Dealing With Property Suspected of Being Proceeds of Crime
Have you been accused of Dealing With Property Suspected of Being Proceeds of Crime?
Police InterviewIf the police contact you to interview you about allegations of Dealing with Property Suspected of Being Proceeds of Crime, it is worth speaking with one of defence lawyers first to have your important questions answered:
- Will I be remanded?
- Will the Police leave me alone if I tell my side of the story?
- Will it help if I answer some questions and say ‘no comment’ to other questions?
The police will ordinarily consider charging someone with this offence if they find something in the person’s possession that they suspect is the proceeds of crime, however they do not have any other evidence to substantiate this suspicion. Making admissions in an interview about whether something is the proceeds of crime could mean the police decide to charge you with the more serious offences of Theft or Handle Stolen Goods.
Speaking with a lawyer prior to your interview will assist you to navigate the interview process to put you in the best position to deal with this charge.
Pleading Not GuiltyOur lawyers have enormous experience defending people charged with Dealing with Property Suspected of Being Proceeds of Crime. We will review the evidence and consider whether the police have reasonable grounds to suspect the property is proceeds of crime, as is required to make out the charge. We can also critique the police case and consider whether the evidence establishes that you were ‘dealing’ with the property in question.
If appropriate, we would also request that the police disclose further evidence relevant to the alleged suspicion or explore gathering evidence to demonstrate that the property was legitimately obtained.
Pleading GuiltyIf you decide to plead guilty to this charge, our experienced lawyers will help you prepare a thorough and considered plea in mitigation. We would prepare submissions on your behalf, help you gather character evidence and direct you to attend offence-specific courses that will demonstrate evidence of rehabilitation upon completion.
Whether or not you prepare a considered plea in mitigation with the assistance of a lawyer will impact the type of sentence you receive and may be the difference between you receiving a with or without conviction sentence, depending on your circumstances.
SentencingSentencing in the higher courts of AustraliaPlease note that suspended sentences were abolished in the higher courts earlier than that of the Magistrates’ Court, and therefore all offences committed on or after 1 September 2013 will not have this available as a sentencing option.1
Sentencing in the Magistrates’ Courts of AustraliaPlease note that suspended sentences were abolished in Victoria for all offences committed on or after 1 September 2014.2
 Sentencing Advisory Council. Abolished Sentencing Orders, accessed January 21, 2021, https://www.sentencingcouncil.vic.gov.au/about-sentencing/abolished-sentencing-orders.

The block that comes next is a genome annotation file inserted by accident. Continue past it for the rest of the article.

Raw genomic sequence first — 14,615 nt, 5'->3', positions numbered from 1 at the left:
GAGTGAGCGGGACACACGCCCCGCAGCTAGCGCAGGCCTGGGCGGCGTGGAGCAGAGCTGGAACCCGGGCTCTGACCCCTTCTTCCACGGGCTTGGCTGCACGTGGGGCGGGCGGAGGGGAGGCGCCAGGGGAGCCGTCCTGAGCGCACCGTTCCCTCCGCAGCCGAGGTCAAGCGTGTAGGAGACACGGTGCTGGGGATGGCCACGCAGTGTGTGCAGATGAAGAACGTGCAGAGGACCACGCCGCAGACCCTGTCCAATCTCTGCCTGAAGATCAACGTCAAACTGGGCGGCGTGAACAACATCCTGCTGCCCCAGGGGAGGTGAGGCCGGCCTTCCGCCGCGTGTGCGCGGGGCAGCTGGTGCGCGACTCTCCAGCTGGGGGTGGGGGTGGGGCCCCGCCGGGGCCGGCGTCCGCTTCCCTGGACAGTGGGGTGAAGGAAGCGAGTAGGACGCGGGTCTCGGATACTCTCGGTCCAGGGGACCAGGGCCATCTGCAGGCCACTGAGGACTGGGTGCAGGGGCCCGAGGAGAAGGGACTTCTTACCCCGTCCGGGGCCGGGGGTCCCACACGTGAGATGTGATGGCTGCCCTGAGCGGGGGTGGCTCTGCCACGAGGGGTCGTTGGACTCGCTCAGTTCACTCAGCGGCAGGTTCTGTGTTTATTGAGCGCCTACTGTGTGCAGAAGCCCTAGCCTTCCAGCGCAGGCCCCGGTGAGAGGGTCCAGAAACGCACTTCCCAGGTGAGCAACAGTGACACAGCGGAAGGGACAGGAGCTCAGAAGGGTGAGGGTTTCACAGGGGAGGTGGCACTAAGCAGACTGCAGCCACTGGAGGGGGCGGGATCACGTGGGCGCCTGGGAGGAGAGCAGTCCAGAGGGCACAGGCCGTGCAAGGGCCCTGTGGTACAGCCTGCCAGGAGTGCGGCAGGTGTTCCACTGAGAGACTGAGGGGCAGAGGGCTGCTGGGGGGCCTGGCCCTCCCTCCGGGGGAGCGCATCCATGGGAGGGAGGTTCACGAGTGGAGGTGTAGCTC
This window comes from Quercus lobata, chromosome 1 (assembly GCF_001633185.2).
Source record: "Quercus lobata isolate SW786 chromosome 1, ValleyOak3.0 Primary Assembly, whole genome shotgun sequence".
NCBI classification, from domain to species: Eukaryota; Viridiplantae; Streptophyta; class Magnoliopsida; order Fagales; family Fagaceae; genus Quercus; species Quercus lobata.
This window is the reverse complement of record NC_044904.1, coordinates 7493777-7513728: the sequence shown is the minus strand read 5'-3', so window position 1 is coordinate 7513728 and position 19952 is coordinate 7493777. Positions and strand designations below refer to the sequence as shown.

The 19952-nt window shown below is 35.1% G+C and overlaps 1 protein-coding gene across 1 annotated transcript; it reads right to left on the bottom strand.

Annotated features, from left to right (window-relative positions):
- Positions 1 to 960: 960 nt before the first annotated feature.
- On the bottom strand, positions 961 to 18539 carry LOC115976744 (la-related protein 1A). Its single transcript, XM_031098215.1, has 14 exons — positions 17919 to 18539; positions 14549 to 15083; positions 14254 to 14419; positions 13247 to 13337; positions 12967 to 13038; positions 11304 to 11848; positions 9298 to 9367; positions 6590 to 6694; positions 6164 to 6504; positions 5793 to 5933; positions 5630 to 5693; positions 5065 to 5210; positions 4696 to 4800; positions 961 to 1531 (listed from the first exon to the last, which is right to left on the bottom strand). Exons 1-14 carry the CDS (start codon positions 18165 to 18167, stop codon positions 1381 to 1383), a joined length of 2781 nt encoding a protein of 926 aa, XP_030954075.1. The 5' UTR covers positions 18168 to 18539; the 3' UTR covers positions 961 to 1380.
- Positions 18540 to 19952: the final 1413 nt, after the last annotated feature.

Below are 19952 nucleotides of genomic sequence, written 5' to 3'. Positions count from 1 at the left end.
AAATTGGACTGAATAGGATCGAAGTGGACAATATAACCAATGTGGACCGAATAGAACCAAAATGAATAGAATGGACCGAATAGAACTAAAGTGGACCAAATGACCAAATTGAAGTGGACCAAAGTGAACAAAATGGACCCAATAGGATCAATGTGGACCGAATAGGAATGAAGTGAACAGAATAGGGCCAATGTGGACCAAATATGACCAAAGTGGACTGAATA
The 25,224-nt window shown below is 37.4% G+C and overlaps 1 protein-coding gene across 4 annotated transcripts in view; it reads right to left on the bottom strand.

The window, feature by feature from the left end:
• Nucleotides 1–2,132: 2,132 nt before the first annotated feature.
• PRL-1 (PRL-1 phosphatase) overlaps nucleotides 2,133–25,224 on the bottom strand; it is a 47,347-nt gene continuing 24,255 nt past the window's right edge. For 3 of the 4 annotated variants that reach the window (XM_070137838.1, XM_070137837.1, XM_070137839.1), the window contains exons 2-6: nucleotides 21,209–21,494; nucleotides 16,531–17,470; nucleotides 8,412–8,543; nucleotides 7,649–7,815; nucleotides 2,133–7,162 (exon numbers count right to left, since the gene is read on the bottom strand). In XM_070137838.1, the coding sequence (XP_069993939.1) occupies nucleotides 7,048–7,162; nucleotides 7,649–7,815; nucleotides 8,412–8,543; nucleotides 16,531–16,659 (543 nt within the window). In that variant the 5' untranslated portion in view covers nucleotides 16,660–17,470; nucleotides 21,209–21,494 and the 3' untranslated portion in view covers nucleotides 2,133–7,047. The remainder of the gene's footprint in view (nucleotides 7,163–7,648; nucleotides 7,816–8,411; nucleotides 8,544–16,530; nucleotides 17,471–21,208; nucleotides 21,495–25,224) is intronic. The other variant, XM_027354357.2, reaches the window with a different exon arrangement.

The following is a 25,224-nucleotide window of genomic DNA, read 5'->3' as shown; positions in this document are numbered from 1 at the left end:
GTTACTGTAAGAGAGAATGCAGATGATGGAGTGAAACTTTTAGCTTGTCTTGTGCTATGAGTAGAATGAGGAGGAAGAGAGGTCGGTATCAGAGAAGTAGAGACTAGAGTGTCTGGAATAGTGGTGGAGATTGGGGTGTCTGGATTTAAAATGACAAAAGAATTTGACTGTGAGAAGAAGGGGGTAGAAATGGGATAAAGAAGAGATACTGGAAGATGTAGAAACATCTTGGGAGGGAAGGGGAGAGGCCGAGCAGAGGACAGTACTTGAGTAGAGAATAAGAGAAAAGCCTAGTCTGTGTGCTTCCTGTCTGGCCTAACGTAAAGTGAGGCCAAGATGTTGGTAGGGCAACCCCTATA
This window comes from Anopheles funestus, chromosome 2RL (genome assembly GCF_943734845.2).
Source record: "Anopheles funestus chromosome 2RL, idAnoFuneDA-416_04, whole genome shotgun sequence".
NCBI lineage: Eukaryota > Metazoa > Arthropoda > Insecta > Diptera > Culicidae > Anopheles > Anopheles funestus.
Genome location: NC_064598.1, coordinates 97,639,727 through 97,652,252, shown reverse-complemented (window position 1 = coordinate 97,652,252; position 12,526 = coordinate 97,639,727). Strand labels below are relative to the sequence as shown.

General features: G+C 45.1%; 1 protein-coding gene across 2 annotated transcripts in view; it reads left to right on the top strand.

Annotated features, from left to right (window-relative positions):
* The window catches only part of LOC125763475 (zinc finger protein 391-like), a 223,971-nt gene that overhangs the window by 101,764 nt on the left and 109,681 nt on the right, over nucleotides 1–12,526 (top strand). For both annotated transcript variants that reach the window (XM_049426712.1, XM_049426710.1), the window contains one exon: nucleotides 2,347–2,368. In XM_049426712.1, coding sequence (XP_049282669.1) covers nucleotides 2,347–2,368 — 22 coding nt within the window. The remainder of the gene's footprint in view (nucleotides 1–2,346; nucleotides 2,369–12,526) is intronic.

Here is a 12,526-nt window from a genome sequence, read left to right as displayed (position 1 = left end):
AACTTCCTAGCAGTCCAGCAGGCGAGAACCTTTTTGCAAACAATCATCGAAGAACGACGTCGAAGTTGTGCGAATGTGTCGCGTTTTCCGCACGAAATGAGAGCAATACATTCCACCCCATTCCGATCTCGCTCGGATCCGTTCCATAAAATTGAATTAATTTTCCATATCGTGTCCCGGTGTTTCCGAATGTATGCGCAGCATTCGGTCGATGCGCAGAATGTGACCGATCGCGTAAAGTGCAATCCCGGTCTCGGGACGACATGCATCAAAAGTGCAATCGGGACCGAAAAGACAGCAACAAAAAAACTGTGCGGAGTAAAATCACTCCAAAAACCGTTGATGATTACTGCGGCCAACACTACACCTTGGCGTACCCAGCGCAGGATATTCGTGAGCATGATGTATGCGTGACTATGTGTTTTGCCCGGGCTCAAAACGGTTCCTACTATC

Examples of Dealing With Property Suspected of Being Proceeds of Crime
- The police have a warrant to search a man’s home and find a large amount of cash. The man has been unemployed for some time.
- A CEO of a company is charged and convicted for tax evasion and luxury vehicles at their home are seized by the Federal Police
- A drug operation is shut down by the Federal Police and money and weapons are seized
LegislationThis offence can be found in section 195 of the Crimes Act 1958 (Vic).
Elements of the offenceFor an accused to be proven guilty, the following elements must be established in court:
- The accused dealt with property.
- The property was suspected of being proceeds of crime.
- The suspicion was on reasonable grounds.
“Can the Prosecution prove that you ought to have known that the property was stolen?”
- The property was legitimately purchased / obtained
- There could not be a reasonable suspicion that the property was proceeds of crime
Questions that are asked in cases like this:
- How did you get the property?
- Is there a legitimate / legal reason for you having the property?
Questions a Judge will AskA judge presiding over a trial will ask the jury to consider:
- Is it reasonable to believe that the property was stolen
- Did the accused have the property in his/her possession
- Did the accused have a lawful excuse for possessing the property.
The maximum penalty for the offence of Dealing With Property Suspected of Being Proceeds of Crime (s195 of the Crimes Act 1958) is level 7 imprisonment (2 years).
Other Important Resources
- SACStat Higher Courts – Crimes Act 1958 (Vic): s 195 – dealing with property suspected of being proceeds of crime
- SAC Statistics – Crimes Act 1958 (Vic): s 195 – dealing with property suspected of being proceeds of crime
- Proceeds of Crime (Consequential Amendments and Transitional Provisions) Act 2002
- VCC summaries – dealing with proceeds of crime: Sentencing decisions from 1 January 2016 to 31 August 2016
- Good Behaviour Bond for Drug Possession
- Handle Stolen Goods and Deal With Property Suspected of Being Proceeds of Crime
- Deferring a Sentence for a Youth Charged With Numerous Offences
- Trafficking Cannabis and Weapons Possession Charges – CCO
- Pleading Guilty to Handling Stolen Goods and Other Charges